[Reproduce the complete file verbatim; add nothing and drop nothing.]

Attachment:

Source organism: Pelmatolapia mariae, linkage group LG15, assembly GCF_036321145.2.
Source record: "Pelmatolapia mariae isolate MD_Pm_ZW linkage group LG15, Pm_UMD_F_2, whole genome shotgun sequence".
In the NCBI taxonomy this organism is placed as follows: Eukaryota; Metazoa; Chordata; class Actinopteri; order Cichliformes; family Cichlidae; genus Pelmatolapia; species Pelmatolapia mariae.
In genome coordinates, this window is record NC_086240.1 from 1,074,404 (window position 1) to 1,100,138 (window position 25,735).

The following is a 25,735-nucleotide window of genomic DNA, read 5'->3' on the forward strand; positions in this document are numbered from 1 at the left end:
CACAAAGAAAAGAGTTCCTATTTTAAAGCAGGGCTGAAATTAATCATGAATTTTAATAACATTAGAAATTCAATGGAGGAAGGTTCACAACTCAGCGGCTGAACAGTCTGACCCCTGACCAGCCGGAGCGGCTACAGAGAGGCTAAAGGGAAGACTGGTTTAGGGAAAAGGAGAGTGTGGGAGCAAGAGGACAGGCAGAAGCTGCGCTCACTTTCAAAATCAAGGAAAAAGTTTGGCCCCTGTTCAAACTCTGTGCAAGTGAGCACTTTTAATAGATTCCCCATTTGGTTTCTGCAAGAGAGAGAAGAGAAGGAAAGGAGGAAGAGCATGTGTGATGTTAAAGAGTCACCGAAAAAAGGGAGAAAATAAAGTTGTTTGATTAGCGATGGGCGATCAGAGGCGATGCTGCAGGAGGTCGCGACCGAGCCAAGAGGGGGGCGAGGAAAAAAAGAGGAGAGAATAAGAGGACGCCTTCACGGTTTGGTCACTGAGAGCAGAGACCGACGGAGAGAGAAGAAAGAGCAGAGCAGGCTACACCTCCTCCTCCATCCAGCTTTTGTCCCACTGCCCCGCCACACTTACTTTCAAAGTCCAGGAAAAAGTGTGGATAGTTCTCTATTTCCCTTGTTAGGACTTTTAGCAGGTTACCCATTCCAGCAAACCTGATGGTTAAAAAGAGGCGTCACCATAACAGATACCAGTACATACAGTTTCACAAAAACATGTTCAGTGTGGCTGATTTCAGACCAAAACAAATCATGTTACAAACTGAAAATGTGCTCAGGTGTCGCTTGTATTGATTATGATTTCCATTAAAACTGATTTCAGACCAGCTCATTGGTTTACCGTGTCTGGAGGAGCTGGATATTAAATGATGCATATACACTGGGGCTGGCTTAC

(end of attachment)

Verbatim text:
Source organism: Pelmatolapia mariae, linkage group LG15, assembly GCF_036321145.2.
Source record: "Pelmatolapia mariae isolate MD_Pm_ZW linkage group LG15, Pm_UMD_F_2, whole genome shotgun sequence".
In the NCBI taxonomy this organism is placed as follows: Eukaryota; Metazoa; Chordata; class Actinopteri; order Cichliformes; family Cichlidae; genus Pelmatolapia; species Pelmatolapia mariae.
In genome coordinates, this window is record NC_086240.1 from 1,074,404 (window position 1) to 1,100,138 (window position 25,735).

The following is a 25,735-nucleotide window of genomic DNA, read 5'->3' on the forward strand; positions in this document are numbered from 1 at the left end:
CACAAAGAAAAGAGTTCCTATTTTAAAGCAGGGCTGAAATTAATCATGAATTTTAATAACATTAGAAATTCAATGGAGGAAGGTTCACAACTCAGCGGCTGAACAGTCTGACCCCTGACCAGCCGGAGCGGCTACAGAGAGGCTAAAGGGAAGACTGGTTTAGGGAAAAGGAGAGTGTGGGAGCAAGAGGACAGGCAGAAGCTGCGCTCACTTTCAAAATCAAGGAAAAAGTTTGGCCCCTGTTCAAACTCTGTGCAAGTGAGCACTTTTAATAGATTCCCCATTTGGTTTCTGCAAGAGAGAGAAGAGAAGGAAAGGAGGAAGAGCATGTGTGATGTTAAAGAGTCACCGAAAAAAGGGAGAAAATAAAGTTGTTTGATTAGCGATGGGCGATCAGAGGCGATGCTGCAGGAGGTCGCGACCGAGCCAAGAGGGGGGCGAGGAAAAAAAGAGGAGAGAATAAGAGGACGCCTTCACGGTTTGGTCACTGAGAGCAGAGACCGACGGAGAGAGAAGAAAGAGCAGAGCAGGCTACACCTCCTCCTCCATCCAGCTTTTGTCCCACTGCCCCGCCACACTTACTTTCAAAGTCCAGGAAAAAGTGTGGATAGTTCTCTATTTCCCTTGTTAGGACTTTTAGCAGGTTACCCATTCCAGCAAACCTGATGGTTAAAAAGAGGCGTCACCATAACAGATACCAGTACATACAGTTTCACAAAAACATGTTCAGTGTGGCTGATTTCAGACCAAAACAAATCATGTTACAAACTGAAAATGTGCTCAGGTGTCGCTTGTATTGATTATGATTTCCATTAAAACTGATTTCAGACCAGCTCATTGGTTTACCGTGTCTGGAGGAGCTGGATATTAAATGATGCATATACACTGGGGCTGGCTTAC